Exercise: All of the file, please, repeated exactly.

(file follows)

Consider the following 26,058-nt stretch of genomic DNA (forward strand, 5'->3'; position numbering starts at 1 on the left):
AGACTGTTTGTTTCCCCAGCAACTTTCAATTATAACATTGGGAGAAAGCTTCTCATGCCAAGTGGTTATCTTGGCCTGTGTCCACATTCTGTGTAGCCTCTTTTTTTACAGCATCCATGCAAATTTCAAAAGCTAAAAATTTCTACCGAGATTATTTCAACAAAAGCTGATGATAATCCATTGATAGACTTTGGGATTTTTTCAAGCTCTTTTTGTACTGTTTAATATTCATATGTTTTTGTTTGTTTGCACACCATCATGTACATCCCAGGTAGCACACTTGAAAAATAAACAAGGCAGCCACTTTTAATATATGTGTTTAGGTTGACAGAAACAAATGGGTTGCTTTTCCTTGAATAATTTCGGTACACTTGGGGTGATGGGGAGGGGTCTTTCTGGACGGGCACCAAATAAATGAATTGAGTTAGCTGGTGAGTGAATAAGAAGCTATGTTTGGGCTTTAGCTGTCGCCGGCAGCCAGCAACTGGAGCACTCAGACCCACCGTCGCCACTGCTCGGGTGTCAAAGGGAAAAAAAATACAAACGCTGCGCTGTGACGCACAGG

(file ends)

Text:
Consider the following 26,058-nt stretch of genomic DNA (forward strand, 5'->3'; position numbering starts at 1 on the left):
AGACTGTTTGTTTCCCCAGCAACTTTCAATTATAACATTGGGAGAAAGCTTCTCATGCCAAGTGGTTATCTTGGCCTGTGTCCACATTCTGTGTAGCCTCTTTTTTTACAGCATCCATGCAAATTTCAAAAGCTAAAAATTTCTACCGAGATTATTTCAACAAAAGCTGATGATAATCCATTGATAGACTTTGGGATTTTTTCAAGCTCTTTTTGTACTGTTTAATATTCATATGTTTTTGTTTGTTTGCACACCATCATGTACATCCCAGGTAGCACACTTGAAAAATAAACAAGGCAGCCACTTTTAATATATGTGTTTAGGTTGACAGAAACAAATGGGTTGCTTTTCCTTGAATAATTTCGGTACACTTGGGGTGATGGGGAGGGGTCTTTCTGGACGGGCACCAAATAAATGAATTGAGTTAGCTGGTGAGTGAATAAGAAGCTATGTTTGGGCTTTAGCTGTCGCCGGCAGCCAGCAACTGGAGCACTCAGACCCACCGTCGCCACTGCTCGGGTGTCAAAGGGAAAAAAAATACAAACGCTGCGCTGTGACGCACAGG